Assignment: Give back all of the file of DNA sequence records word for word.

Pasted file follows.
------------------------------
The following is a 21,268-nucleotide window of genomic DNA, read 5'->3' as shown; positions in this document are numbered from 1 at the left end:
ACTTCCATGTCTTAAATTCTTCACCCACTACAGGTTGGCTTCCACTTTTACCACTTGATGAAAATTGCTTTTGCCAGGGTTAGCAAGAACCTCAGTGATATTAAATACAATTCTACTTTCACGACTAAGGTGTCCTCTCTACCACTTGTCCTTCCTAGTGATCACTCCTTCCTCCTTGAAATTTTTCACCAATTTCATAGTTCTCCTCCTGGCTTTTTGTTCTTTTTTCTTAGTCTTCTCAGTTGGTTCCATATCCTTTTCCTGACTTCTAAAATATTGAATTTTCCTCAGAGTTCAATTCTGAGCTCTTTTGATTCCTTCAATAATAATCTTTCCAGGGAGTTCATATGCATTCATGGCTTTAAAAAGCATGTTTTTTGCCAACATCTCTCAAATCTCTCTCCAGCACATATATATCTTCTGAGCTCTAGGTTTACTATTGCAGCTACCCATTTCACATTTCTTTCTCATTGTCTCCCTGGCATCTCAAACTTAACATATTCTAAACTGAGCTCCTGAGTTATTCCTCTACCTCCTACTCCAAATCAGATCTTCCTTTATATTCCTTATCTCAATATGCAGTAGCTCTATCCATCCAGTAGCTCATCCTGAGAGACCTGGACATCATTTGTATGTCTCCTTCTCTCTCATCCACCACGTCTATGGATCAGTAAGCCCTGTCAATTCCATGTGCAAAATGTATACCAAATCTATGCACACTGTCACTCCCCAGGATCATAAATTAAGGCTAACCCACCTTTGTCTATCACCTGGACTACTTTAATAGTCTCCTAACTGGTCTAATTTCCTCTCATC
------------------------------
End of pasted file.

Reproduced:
The following is a 21,268-nucleotide window of genomic DNA, read 5'->3' as shown; positions in this document are numbered from 1 at the left end:
ACTTCCATGTCTTAAATTCTTCACCCACTACAGGTTGGCTTCCACTTTTACCACTTGATGAAAATTGCTTTTGCCAGGGTTAGCAAGAACCTCAGTGATATTAAATACAATTCTACTTTCACGACTAAGGTGTCCTCTCTACCACTTGTCCTTCCTAGTGATCACTCCTTCCTCCTTGAAATTTTTCACCAATTTCATAGTTCTCCTCCTGGCTTTTTGTTCTTTTTTCTTAGTCTTCTCAGTTGGTTCCATATCCTTTTCCTGACTTCTAAAATATTGAATTTTCCTCAGAGTTCAATTCTGAGCTCTTTTGATTCCTTCAATAATAATCTTTCCAGGGAGTTCATATGCATTCATGGCTTTAAAAAGCATGTTTTTTGCCAACATCTCTCAAATCTCTCTCCAGCACATATATATCTTCTGAGCTCTAGGTTTACTATTGCAGCTACCCATTTCACATTTCTTTCTCATTGTCTCCCTGGCATCTCAAACTTAACATATTCTAAACTGAGCTCCTGAGTTATTCCTCTACCTCCTACTCCAAATCAGATCTTCCTTTATATTCCTTATCTCAATATGCAGTAGCTCTATCCATCCAGTAGCTCATCCTGAGAGACCTGGACATCATTTGTATGTCTCCTTCTCTCTCATCCACCACGTCTATGGATCAGTAAGCCCTGTCAATTCCATGTGCAAAATGTATACCAAATCTATGCACACTGTCACTCCCCAGGATCATAAATTAAGGCTAACCCACCTTTGTCTATCACCTGGACTACTTTAATAGTCTCCTAACTGGTCTAATTTCCTCTCATC